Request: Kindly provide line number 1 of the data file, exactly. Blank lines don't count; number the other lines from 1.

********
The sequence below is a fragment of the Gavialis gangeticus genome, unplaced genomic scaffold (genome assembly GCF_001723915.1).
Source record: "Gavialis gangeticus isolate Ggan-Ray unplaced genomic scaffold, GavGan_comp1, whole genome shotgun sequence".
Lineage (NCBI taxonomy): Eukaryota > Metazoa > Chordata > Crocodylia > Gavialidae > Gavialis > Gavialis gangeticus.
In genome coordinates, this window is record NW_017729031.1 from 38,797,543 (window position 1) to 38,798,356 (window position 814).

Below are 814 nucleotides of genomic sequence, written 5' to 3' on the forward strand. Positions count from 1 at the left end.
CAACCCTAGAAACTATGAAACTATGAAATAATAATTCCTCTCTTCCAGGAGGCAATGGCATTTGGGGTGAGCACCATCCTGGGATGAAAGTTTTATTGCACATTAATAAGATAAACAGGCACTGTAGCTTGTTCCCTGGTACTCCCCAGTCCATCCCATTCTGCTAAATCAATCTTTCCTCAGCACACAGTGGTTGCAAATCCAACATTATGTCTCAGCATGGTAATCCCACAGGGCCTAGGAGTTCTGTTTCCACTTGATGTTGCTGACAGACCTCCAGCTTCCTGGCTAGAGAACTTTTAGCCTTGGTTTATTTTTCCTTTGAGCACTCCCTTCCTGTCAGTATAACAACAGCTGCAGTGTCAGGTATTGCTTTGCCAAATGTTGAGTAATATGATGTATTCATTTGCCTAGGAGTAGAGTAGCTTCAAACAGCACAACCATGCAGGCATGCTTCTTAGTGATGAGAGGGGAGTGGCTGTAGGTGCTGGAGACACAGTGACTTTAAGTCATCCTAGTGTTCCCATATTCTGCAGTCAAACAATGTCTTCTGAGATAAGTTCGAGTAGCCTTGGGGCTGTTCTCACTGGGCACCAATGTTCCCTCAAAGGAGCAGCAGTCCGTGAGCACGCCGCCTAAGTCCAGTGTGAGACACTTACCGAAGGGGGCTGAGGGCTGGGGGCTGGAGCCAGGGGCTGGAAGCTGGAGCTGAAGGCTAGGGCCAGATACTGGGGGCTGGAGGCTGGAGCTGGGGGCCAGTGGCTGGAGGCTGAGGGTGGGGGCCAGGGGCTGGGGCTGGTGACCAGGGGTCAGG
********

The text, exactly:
The sequence below is a fragment of the Gavialis gangeticus genome, unplaced genomic scaffold (genome assembly GCF_001723915.1).